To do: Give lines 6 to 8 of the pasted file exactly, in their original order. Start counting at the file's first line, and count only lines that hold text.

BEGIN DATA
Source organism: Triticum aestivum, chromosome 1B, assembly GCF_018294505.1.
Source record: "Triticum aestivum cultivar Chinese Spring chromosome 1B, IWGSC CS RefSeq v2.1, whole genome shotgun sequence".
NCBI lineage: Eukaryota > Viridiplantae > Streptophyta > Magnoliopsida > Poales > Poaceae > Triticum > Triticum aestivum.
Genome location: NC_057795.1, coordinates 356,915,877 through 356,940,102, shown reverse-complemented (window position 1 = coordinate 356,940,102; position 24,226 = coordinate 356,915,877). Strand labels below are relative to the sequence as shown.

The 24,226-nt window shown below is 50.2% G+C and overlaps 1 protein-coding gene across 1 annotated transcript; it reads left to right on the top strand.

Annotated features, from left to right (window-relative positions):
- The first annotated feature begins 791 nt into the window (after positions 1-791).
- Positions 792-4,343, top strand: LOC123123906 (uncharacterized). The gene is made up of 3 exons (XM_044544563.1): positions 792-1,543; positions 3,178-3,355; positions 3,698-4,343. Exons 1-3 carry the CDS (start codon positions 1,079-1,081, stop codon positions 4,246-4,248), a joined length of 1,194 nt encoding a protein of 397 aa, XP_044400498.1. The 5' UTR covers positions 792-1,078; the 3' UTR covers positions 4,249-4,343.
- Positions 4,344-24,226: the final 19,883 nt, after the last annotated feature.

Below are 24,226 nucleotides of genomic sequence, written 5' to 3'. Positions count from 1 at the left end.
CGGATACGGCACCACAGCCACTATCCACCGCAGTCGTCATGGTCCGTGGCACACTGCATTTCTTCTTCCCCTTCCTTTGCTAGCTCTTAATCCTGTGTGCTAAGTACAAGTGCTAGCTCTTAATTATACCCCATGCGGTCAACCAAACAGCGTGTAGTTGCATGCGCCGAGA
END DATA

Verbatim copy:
Annotated features, from left to right (window-relative positions):
- The first annotated feature begins 791 nt into the window (after positions 1-791).
- Positions 792-4,343, top strand: LOC123123906 (uncharacterized). The gene is made up of 3 exons (XM_044544563.1): positions 792-1,543; positions 3,178-3,355; positions 3,698-4,343. Exons 1-3 carry the CDS (start codon positions 1,079-1,081, stop codon positions 4,246-4,248), a joined length of 1,194 nt encoding a protein of 397 aa, XP_044400498.1. The 5' UTR covers positions 792-1,078; the 3' UTR covers positions 4,249-4,343.